The Permanent Court of Arbitration, based in The Hague, heard that NAFTA case between Windstream Energy and the Canadian authorities over two weeks in February and three arbitrators are working on a decision. The court posted transcripts of the sworn testimony on Wednesday.
In Smitherman’s testimony, he said that if Wilkinson decided personally to ball up a whole section of the province’s green-energy plan, that was like no other decision he saw in six-plus years in government. The environment minister would have had that authority but in real life ministers simply did not make calls that important on their own.
Smitherman was not involved in the decision to scrap Great Lakes wind projects, which came after he quit provincial politics to run for mayor of Toronto in 2010, he acknowledged.
“I wasn’t there at the time,” he testified, “but I can say that in every other decision of a similar circumstance or magnitude, the person that declares the consensus is the head of the government, that’s the premier or one or two of his most senior staff.”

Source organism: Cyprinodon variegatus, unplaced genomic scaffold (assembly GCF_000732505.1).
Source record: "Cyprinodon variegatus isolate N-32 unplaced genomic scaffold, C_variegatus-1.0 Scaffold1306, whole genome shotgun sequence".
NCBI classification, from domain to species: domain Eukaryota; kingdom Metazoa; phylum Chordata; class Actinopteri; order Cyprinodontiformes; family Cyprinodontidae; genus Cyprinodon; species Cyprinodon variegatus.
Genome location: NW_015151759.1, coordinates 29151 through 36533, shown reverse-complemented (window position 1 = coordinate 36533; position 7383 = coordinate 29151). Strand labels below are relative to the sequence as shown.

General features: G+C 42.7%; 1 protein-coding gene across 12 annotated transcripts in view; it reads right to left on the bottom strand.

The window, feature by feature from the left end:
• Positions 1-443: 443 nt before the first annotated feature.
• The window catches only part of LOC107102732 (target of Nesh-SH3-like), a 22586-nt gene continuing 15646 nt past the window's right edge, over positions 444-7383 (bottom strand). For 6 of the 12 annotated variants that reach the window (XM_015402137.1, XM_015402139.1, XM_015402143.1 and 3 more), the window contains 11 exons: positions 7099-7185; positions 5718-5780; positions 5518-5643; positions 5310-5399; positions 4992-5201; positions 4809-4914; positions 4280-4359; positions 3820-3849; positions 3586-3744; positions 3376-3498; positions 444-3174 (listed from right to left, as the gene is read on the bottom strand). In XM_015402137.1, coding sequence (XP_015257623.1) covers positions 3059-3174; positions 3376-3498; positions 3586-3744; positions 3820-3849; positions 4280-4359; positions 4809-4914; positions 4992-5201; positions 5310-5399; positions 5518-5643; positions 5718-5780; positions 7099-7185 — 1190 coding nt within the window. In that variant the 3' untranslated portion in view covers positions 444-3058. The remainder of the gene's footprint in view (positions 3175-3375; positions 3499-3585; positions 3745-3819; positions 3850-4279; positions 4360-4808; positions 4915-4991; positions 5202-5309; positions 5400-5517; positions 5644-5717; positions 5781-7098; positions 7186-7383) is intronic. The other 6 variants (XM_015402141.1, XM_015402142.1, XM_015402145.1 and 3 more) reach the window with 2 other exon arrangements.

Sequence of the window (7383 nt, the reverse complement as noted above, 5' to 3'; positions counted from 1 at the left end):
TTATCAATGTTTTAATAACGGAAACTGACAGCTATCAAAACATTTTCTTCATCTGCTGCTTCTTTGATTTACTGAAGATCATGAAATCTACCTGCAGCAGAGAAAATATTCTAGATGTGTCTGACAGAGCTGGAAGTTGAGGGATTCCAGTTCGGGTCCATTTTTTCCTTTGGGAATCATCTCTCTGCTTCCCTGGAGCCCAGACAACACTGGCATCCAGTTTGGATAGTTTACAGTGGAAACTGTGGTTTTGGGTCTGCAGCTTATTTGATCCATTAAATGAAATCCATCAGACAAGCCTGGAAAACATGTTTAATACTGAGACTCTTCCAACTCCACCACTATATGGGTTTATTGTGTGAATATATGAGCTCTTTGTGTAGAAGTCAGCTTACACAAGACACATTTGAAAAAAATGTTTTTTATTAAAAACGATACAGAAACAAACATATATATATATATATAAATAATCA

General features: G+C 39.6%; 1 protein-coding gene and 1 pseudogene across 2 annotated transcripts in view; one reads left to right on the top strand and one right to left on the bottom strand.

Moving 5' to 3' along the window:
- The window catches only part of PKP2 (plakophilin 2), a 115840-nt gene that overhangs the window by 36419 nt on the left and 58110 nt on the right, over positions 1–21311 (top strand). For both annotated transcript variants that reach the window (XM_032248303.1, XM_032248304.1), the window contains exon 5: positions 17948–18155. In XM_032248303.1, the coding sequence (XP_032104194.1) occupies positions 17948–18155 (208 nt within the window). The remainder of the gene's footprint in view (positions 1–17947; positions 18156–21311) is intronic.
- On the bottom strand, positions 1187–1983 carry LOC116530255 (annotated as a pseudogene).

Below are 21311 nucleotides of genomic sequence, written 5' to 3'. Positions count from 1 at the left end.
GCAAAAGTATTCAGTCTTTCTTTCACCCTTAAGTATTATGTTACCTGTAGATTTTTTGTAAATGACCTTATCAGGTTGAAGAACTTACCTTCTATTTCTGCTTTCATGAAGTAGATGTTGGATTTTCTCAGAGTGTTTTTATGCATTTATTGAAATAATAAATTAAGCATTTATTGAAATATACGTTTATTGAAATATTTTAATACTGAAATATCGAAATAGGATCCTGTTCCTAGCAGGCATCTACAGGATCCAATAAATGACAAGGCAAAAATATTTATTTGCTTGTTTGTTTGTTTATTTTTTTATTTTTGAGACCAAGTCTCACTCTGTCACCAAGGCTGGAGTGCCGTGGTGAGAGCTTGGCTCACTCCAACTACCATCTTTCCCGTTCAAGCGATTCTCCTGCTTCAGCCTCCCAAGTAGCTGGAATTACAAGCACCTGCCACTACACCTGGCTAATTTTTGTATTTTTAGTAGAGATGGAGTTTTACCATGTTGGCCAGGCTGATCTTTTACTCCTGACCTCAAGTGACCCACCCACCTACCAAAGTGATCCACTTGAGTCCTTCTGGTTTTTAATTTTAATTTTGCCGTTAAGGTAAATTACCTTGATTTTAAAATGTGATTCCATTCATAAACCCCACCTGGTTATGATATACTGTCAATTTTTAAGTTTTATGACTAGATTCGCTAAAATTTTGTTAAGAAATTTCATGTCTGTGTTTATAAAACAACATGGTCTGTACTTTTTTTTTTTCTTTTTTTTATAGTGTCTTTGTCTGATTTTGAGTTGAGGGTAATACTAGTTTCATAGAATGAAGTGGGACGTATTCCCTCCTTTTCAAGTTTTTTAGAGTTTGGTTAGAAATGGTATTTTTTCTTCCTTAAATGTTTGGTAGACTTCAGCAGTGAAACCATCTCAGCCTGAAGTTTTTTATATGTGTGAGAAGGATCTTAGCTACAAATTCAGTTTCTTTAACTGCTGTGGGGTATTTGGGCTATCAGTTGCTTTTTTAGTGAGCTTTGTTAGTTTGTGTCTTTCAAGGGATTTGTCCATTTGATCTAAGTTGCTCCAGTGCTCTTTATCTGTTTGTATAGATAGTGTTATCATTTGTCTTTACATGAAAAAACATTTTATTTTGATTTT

Wilkinson testified that the decision to cancel all the lake wind projects was his alone.
“I did not discuss the issue of offshore wind development with the premier or seek his counsel before I made the deferral decision, and he did not attempt to influence my decision in any way,” Wilkinson testified.
The premier’s office was told and backed him up, Wilkinson said, and McGuinty’s chief of staff Chris Morley was involved in planning how to communicate the decision — including vetoing a draft of a press release from Wilkinson’s ministry — but Wilkinson wasn’t acting on any orders, he said.
(Neither McGuinty nor Morley testified in the case.)
Wilkinson reached the decision abruptly when his deputy minister couldn’t assure him the government had enough science on hand to be sure that dozens of foundations for windmills could be sunk into lake bottoms without swirling up toxic metals and fertilizer residue that could lead to dangerous algae blooms, he said.